Several years ago, the housing market tanked. Before it did, new neighborhoods were going up everywhere. Commercial real estate was also doing well. Then, suddenly it seemed to stop. There’s evidence of this all over. When you drive through some neighborhoods, you can see just the frame of a house. It had been started, but not finished. There are also slabs of concrete around where buildings were going to be built. Now, they’re just reminders of a poor economy that once was booming.
As I drive through neighborhoods seeing half finished houses, it always makes me sad. I think of the family who had plans to live there. I think of the current residents whose property value is hurt by those ghost houses just sitting there decaying with the weather. It also makes me think of people whose lives are a lot like those houses. They started off strong, but somewhere down the path of life, tragedy hit, and their growth just stopped.
As believers, we aren’t exempt from those tragedies that aim to prevent our growth and completion. There are many Christians who have been hit with something out of the blue, and it simply paralyzed their future plans. I’ve been there. I know what it’s like to think, “There’s no future for me so what’s the use in trying.” But those were my words, not God’s. His plan is to complete the work on your life despite what you’ve faced. He still has the blueprints and wants to complete you.
Philippians 1:6 says, “And I am certain that God, who began the good work within you, will continue his work until it is finally finished” (NLT). God completes what He started. He will continue to make beauty from ashes. He can take our broken, unfinished lives, and create beautiful masterpieces. There is hope for you. God is not finished working on you. He will be faithful to resume the work and complete what He started in you. Don’t give up yet. You are a work in progress.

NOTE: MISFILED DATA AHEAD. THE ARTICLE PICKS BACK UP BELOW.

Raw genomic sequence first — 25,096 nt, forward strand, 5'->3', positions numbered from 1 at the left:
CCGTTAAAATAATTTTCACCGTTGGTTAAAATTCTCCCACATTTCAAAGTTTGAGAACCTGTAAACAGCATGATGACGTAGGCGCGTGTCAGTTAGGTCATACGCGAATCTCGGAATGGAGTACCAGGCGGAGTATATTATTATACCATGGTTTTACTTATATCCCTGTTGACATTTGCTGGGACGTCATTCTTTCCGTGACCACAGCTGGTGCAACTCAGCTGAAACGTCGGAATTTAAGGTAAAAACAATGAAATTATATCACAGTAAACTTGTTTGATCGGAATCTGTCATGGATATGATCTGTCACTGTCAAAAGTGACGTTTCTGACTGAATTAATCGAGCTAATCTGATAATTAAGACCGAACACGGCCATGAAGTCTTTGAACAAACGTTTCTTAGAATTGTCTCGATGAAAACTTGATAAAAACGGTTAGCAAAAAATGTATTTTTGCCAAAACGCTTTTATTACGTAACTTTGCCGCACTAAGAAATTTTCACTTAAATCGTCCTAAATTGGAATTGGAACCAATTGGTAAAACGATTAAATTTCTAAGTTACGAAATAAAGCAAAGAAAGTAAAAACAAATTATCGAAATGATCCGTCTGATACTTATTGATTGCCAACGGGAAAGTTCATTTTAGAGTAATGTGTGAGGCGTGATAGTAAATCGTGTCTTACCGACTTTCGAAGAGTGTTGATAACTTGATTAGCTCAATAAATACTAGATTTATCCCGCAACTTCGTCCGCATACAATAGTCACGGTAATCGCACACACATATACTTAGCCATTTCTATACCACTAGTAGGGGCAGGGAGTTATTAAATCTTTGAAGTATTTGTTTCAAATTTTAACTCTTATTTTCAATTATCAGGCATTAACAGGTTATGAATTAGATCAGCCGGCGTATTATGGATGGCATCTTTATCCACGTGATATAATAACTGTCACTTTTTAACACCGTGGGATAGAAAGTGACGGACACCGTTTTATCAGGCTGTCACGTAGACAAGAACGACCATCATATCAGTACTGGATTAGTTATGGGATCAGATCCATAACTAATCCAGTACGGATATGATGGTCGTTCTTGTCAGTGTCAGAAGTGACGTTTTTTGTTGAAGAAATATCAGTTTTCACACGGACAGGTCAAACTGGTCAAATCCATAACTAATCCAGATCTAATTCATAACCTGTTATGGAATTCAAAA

I used to love watching “Flip This House”. One of my favorite flippers was Richard Davis. In one of the episodes, he flipped the Charleston Crab House. I’ll never forget that episode because he shared how poor he was when he started out. He couldn’t afford to have an office anywhere nice, so he rented a closet at an upscale office building. He put the address on his business cards to impress potential clients. When a client would ask to meet at his office, he countered with, “Why don’t you meet me at the Charleston Crab House. We can discuss it there. It’s nearby and it’s my treat.”
He revealed in that episode that he couldn’t even afford to buy his own lunch, much less theirs. The restaurant had offered him a tab and when he closed a deal, he would settle up with them. It was years later before he made enough to really move into that office building. It was a real life success story of fake it till you make it. Because he and others have been successful at that approach to life, others have tried it more than they should have. The sad part is that many people also try that approach with Christianity.
It’s better to work at moving into a closer relationship with God than to fake it and pretend you’re closer than you really are. People who are honest about where they are in their walk with God are given a lot more grace than those who choose to hide where they truly are. The fake it till you make it Christian is the reason so many people think the Church is full of hypocrites. They are turning people off to what it means to go through the process of growing a relationship with God.
Proverbs 12:9 says, “Better to be ordinary and work for a living than act important and starve in the process” (MSG). I think this applies to our Christian life as well as our work life. It’s better to be an ordinary Christian who is working out their salvation with fear and trembling than to be one who pretends to have it all together and is starving spiritually. In Matthew 7:23, Jesus tells us that on the last day that He will address the fake it till you make it Christian and say, “You missed the boat. All you did was use me to make yourself important.”
Our lives are much like one of the flipped houses on the TV show. They are constantly under construction and have areas for improvement. There are things we’d like God to change in our lives, but we aren’t willing to pay the price to get it. When we do that, we become a work in progress that won’t fulfill the potential God sees in us. The superficial, fake it till you make it life will crumble the moment hard times come. But those who take their time, pay the cost of discipleship, and invest quality time with God will be accepted by God and their lives will point others to the cross and salvation through Jesus.